As for the relative valuation of stocks versus bonds, stocks are at a multi-decade low valuation versus bonds, even though the S&P 500 is so high. The bond yield is just not very competitive.

H.L.: What sectors do you like and what don't you like?

S.F.: We're leaning generally toward cyclicals. We're overweight consumer discretionaries, because we think we'll continue to see broader spending as the global recovery continues. We're also overweight materials as global growth continues and pricing moves a little higher. And we're overweight technology, because of global growth and current valuations. The sector has been somewhat out of favor. We're also overweight telecom services, although there won't be that much growth, but we like the yields in the area.

We're underweight utilities. They're more defensive, and their earnings tend not to ebb and flow as much with the rise and contraction of the global economy. We're underweight healthcare, a relatively defensive area compared to more cyclical names. It tends to be a little less tied to the economy than the areas where we're overweight.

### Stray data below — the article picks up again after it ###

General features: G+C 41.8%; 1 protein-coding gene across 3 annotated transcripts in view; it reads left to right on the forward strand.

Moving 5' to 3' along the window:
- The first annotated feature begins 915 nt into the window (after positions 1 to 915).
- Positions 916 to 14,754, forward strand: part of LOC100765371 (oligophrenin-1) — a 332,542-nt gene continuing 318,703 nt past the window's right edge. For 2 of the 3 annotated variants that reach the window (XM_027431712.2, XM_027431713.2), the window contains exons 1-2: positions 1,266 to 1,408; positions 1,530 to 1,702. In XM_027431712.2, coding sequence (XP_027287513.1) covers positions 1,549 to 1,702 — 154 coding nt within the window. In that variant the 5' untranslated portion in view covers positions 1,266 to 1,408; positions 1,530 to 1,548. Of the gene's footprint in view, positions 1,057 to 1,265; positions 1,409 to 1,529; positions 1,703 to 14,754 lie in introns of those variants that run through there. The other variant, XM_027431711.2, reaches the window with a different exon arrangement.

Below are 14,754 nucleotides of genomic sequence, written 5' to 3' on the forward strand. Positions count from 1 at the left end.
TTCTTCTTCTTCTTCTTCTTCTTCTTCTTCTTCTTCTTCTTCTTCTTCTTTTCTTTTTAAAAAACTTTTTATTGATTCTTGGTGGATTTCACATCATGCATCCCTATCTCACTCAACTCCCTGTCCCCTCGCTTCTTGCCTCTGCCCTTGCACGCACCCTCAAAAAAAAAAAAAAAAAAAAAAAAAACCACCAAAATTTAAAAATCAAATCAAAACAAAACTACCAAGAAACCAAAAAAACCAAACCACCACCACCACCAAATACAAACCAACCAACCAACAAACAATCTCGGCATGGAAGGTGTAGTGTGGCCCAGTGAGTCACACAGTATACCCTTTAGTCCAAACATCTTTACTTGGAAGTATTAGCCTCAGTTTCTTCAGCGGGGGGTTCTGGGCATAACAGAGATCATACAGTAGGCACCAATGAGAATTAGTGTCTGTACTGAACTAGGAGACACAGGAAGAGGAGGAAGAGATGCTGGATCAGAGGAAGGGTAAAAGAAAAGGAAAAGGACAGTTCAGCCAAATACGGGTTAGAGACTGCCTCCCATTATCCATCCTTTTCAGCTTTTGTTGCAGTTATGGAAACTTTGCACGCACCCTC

We're still underweight energy at this level. We could see some moderation there. We're growing moderately, but energy prices may not move the way they have in the past. It's a call on slow growth and the energy prices we've seen so far.

H.L.: How much of a negative factor on the economy is the wide, implacable divide in Congress

S.F.: The budget issue will continue to drive volatility. We have long-term issues, which politicians break down into short-deadline periods. We won't see a lot of progress, and there's a lot of discussion in the media. But I don't think it will derail the recovery or earnings growth. Sequestration was more a slowdown in the growth rate, rather than a general cut in spending, and it's being leveraged in over time, so it hasn't had the impact on the economy that many were fearing. We'll have more deadlines in the future as the politicians work through the budget. We've got a lot of work to do, and I don't think it will be settled in 2013.

Disclosure: I am long AAPL. I wrote this article myself, and it expresses my own opinions. I am not receiving compensation for it (other than from Seeking Alpha). I have no business relationship with any company whose stock is mentioned in this article.